The former president and chief executive of Japanese and US investment firm MRI International has been sentenced to 50 years in prison for his role in a $1.5bn (£1.18bn, €1.34bn) Ponzi scheme.
Edwin Fujinaga was also sentenced to three years of supervised release, given a restitution order in the amount of just over $1.1bn and ordered to forfeit the amount of around $813m.
In November 2018, after a five-week trial in the US, Fujinaga was found guilty of eight counts of mail fraud, nine counts of wire fraud and three counts of money laundering in connection with his Ponzi scheme.
Details of the case
According to evidence presented during the trial, from 2000 until approximately 2013, Fujinaga fraudulently solicited over $1bn in investments in MRI from over 10,000 Japanese victims, who resided in Japan.
The victims would wire their funds from Japan to bank accounts in Las Vegas under Fujinaga’s control.
Fujinaga approved and disseminated marketing materials that promised investors that their funds would only be used for purchasing medical claims and that an escrow agent would ensure that MRI used investor funds for only that purpose.
In truth, Fujinaga spent “less than 2% of investor funds to purchase medical claims and used the vast majority of new investors’ funds to pay off old investors”.
He used the balance of investors’ funds for personal expenses, such as a private jet; a mansion on a Las Vegas golf course; real estate in Beverly Hills, California wine country and Hawaii; and Bentley, McLaren and Bugatti luxury cars.
When the Japanese government revoked MRI’s license to market securities in April 2013, MRI owed its investors more than $1.5bn.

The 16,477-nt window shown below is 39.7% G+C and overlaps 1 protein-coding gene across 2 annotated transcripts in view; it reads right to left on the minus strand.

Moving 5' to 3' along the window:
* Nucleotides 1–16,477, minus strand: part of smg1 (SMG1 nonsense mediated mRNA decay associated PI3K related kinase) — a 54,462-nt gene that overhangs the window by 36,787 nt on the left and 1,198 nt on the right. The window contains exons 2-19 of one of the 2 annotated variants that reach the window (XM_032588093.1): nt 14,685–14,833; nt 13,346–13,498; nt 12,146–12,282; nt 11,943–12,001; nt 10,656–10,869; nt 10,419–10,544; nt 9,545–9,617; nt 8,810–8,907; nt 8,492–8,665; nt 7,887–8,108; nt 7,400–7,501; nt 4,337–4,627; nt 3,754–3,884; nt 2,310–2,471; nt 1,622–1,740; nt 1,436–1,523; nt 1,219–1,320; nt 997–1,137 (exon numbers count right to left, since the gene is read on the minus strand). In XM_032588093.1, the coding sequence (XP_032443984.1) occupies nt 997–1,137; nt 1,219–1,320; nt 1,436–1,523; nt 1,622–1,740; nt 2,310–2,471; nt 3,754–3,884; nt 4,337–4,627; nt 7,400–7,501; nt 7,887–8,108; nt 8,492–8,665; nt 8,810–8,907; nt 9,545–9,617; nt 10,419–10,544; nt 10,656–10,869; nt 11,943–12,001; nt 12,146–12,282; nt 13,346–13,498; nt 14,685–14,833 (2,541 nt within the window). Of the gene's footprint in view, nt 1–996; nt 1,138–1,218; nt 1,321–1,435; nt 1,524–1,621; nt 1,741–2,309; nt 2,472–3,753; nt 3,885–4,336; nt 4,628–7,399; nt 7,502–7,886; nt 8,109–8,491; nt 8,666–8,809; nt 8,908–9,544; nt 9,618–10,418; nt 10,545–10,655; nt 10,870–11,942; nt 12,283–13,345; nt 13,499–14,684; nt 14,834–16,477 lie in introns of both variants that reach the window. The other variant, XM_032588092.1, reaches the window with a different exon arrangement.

Some victims lost their life savings to the scheme.
Another Ponzi scheme
Elsewhere, the Securities and Exchange Commission (SEC) has filed an emergency action charging Robert Morgan, a New York residential and commercial real estate developer, and two of his entities, Morgan Mezzanine Fund Manager and Morgan Acquisitions with fraud for siphoning and misusing investor funds.
The US watchdog is seeking an asset freeze and other emergency relief.
The SEC’s complaint alleges Morgan financed his development projects in different ways, including through sales of securities directly to more than 200 retail investors, many of whom invested through their retirement accounts.
Morgan told investors that their money would be used to improve multi-family properties, and based on these representations, raised more than $80m.
Instead, as alleged in the complaint, Morgan and his entities diverted investor funds to facilitate Ponzi scheme-like payments to earlier investors.
In addition, the complaint alleges Morgan’s improper use of more than $11m in investor funds to repay an “inflated, fraudulently-obtained loan for an unrelated apartment complex”.
“In seeking this emergency relief, the SEC is acting to protect current and potential future victims of this elaborate scheme by halting Morgan’s fraud, which we allege involves the improper use of more than $25m in investor funds,” said Daniel Michael, chief of the SEC’s division of enforcement’s complex financial instruments unit.
The SEC is requesting an order freezing Morgan’s assets and appointing a temporary receiver over the relevant funds.
The complaint further seeks permanent injunctions, disgorgement of ill-gotten gains with prejudgment interest, civil penalties, and a permanent receiver over the entities.